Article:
Standing here on the first tee of the most famous course in the world, all seems at one with golf.
Grass green, sky blue, sun warm and air still. Brown thrashers – the state bird – are in full choir. All 18 holes of Augusta National and the par-three course off to the side are covered with players, exceptional players, enjoying themselves almost as much as the 40,000-or-more ecstatic fans coming to the final day of practice before the Masters begins and the world tunes in to celebrate what for so many is the first day of spring.
But all is not really as well as it might seem.
In the United States alone, the number of golfers has fallen from more than 30 million a decade ago to barely 25 million today. The number of "core" golfers – those who play eight to 24 rounds in a season – has fallen from nearly 20 million to fewer than 15 million. Yet the population grows, as do the number of courses trying to figure out how to get more people playing. Public courses have been closing.
No one is exactly sure why. Too expensive? Too difficult? Too long?
Too long to play is certainly one problem. Those covering the 2014 Masters are grateful Korean professional Kevin Na is not here, though he is a fine golfer and apparently a nice man. By the time Na finishes his practice swings and takes a shot, others have been known to climb Kilimanjaro, sail the Atlantic and read War and Peace.
It is one of the great ironies – and perhaps even great charms – of Augusta National, private club of the super-rich and super-connected, that it undertook an initiative two years ago to try and get more children interested in the game.
The diminishing-numbers situation, club chairman Billy Payne said at the time, was a "critical" issue for the future of the game.
"What ideas," he asked in his southern drawl, "might attract kids and other groups of potential golfers to the game?
"… We must try. Golf is too precious, too wonderful, to sit on the sidelines and watch decreasing participation."
On Sunday, Payne's intriguing idea – he denies it was his, but no one believes him – was unveiled at Augusta. Before the professionals began their practice rounds, 88 young golfers ages seven to 15 competed in the inaugural Drive, Chip and Putt National Finals. They were selected from more than 17,000 kids who signed up to enter the competition that was held in 110 qualifiers around the country.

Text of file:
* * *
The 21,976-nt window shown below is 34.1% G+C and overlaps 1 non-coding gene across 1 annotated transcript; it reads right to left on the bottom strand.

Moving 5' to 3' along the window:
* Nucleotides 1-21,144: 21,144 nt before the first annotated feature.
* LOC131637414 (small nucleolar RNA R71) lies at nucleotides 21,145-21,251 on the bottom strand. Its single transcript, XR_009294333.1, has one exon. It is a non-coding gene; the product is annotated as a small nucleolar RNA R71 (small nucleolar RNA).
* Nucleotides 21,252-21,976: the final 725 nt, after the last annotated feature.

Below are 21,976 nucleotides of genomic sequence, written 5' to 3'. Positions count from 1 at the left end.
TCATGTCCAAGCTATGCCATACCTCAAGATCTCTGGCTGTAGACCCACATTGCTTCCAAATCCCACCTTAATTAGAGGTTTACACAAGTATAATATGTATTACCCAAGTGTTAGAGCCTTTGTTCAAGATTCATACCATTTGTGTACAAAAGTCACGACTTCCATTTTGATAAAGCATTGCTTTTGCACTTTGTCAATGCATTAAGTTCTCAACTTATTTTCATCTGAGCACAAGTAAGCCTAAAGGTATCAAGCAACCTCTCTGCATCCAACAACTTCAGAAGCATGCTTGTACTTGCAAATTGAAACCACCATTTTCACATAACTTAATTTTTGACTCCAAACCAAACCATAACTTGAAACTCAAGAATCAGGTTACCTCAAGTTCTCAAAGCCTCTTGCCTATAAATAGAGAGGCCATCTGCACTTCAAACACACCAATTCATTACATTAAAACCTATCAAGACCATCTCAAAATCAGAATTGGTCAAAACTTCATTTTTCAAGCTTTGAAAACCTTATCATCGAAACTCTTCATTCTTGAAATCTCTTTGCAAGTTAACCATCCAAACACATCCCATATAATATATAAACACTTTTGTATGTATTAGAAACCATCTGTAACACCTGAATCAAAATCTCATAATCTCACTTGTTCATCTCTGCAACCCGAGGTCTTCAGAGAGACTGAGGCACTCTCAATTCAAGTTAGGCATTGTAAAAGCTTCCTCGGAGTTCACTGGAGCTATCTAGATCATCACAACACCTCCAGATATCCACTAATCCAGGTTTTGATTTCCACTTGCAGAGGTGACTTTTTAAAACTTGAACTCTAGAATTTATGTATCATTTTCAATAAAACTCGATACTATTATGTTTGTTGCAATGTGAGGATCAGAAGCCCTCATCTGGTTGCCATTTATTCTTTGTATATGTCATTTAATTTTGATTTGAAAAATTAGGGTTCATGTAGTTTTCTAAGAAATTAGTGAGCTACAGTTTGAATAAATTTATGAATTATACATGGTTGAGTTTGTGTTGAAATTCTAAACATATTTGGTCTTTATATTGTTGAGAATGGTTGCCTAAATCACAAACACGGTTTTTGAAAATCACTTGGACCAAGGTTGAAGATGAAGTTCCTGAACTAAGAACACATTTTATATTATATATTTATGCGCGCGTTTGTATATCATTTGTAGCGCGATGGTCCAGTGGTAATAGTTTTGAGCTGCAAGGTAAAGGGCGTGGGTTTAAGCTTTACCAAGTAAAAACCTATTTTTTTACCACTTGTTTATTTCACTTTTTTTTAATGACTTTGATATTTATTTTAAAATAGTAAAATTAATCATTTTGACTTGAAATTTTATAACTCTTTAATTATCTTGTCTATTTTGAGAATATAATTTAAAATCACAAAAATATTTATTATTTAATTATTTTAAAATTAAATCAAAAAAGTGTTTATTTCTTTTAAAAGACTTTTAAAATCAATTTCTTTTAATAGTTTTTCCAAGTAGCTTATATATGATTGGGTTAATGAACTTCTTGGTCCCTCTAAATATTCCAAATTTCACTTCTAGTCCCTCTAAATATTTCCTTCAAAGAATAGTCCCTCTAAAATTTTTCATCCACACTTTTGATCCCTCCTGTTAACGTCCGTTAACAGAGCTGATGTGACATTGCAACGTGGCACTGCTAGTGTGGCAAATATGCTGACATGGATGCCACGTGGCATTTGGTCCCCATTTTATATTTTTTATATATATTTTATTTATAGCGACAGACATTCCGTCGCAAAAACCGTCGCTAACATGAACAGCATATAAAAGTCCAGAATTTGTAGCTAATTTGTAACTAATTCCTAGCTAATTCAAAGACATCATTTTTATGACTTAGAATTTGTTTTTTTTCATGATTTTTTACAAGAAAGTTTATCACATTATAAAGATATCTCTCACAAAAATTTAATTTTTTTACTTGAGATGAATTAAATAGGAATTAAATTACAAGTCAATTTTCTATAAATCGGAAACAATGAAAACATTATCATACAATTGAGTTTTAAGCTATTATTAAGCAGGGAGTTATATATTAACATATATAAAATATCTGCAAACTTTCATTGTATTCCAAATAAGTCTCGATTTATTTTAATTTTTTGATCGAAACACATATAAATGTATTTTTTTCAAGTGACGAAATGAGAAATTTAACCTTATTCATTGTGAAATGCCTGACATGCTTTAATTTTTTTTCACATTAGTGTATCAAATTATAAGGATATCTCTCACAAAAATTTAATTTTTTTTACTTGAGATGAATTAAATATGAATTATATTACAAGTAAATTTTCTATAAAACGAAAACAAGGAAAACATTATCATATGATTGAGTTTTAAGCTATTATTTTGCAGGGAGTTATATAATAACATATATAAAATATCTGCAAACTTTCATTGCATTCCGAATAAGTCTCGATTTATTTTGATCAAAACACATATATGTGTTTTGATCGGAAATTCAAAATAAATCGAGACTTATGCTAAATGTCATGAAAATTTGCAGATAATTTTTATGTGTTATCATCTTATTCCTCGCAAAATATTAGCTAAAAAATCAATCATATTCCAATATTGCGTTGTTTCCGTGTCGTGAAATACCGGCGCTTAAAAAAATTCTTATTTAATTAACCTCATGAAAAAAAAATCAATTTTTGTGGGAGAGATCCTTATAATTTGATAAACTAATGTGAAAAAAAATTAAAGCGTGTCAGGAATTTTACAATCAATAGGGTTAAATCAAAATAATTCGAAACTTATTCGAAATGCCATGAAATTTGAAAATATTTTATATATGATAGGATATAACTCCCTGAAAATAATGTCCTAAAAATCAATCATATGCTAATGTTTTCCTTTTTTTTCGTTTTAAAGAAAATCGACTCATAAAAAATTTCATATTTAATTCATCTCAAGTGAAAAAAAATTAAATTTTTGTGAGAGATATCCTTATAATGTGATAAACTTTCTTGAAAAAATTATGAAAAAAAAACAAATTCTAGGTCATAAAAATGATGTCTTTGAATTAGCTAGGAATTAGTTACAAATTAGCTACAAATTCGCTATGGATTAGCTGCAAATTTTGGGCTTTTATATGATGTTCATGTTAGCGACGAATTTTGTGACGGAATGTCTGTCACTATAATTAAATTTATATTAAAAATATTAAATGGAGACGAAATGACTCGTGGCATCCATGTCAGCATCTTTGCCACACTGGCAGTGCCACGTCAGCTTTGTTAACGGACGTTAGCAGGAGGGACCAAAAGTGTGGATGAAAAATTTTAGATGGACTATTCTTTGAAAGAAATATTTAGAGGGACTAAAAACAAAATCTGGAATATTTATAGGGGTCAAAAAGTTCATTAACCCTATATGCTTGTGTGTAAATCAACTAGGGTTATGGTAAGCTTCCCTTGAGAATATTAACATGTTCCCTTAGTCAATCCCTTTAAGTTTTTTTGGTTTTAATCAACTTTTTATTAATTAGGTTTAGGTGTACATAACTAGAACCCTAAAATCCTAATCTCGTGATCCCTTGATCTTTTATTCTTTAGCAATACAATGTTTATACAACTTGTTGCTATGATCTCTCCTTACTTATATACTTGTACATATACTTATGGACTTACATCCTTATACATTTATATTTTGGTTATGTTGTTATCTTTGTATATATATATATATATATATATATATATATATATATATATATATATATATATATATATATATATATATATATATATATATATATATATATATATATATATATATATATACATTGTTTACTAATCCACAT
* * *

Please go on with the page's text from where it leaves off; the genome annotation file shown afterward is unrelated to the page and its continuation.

It was an event at times as compelling as many PGA tournaments. It was televised live on the Golf Channel. There was heartbreak – kids missing putts, long drives that bounced just out of bounds – and in the end eight champions, four boys and four girls, were named in the various age categories.
As the pros began arriving, several of them joined in, 2012 Masters champion Bubba Watson shaking hands with the participants and others, like Darren Clark and Fred Couples, stopping their own practice just to watch. Best was when defending champion Adam Scott happened to come along during one of the trophy ceremonies and agreeing to do the honours – but not, of course, until someone had fetched his green jacket for the family photos.
Golf Digest called it "a rousing success."
With registration for 2015 already under way, the 17,000 who registered a year ago has already been surpassed in less than a week – with a cap set at 50,000 and the possibility, not fully explored, of expanding the kids competition to other countries and continents in the years beyond.
Natalie Pietromonaco, the girls' 2012-13 champion, described it as "a life-changing experience" that was hard to explain.
Jason Day, the No. 4 golfer in the world and a strong favourite to win his first Masters, tried for her. He said he would have "loved" such an opportunity to play Augusta as a youngster.
"I think a lot of kids are going to start playing golf because of what they saw on TV," Day told reporters earlier this week. "I was close to tears watching some of these kids, just to see the excitement and joy on their faces."
Wednesday morning Billy Payne held his annual news conference. It might be better described as his "State of the Union" address, with questioners referring to him as "Mr. Chairman" and his green-jacketed board sitting on a raised platform back of the media.
An emotional Payne called Sunday's children's day at Augusta "one of the most powerful moments in my life" and claimed he was merely carrying on the mandate of Augusta's founders, Bobby Jones and Cliff Roberts, in that they felt a "duty and obligation to give back to the game."
One can only imagine what the imperious, wildly conservative Roberts would have thought had a child ventured on to the sacred grounds, but that is another story and, besides, as Payne himself admitted with a sly grin, "I'm known to exaggerate a little bit."
What is important, Payne argued, "is that hundreds of thousands of other kids saw how much fun they had, sat by their televisions repeatedly telling their moms and dads that they could hit that chip even better, visualized themselves right here at Augusta next year.
"And I think in doing so, they all began the process of falling in love with the game of golf."
Perhaps so, and a tip of the golf cap to you for that, Mr. Chairman.
But could you now do something about the amount of time it takes to play?
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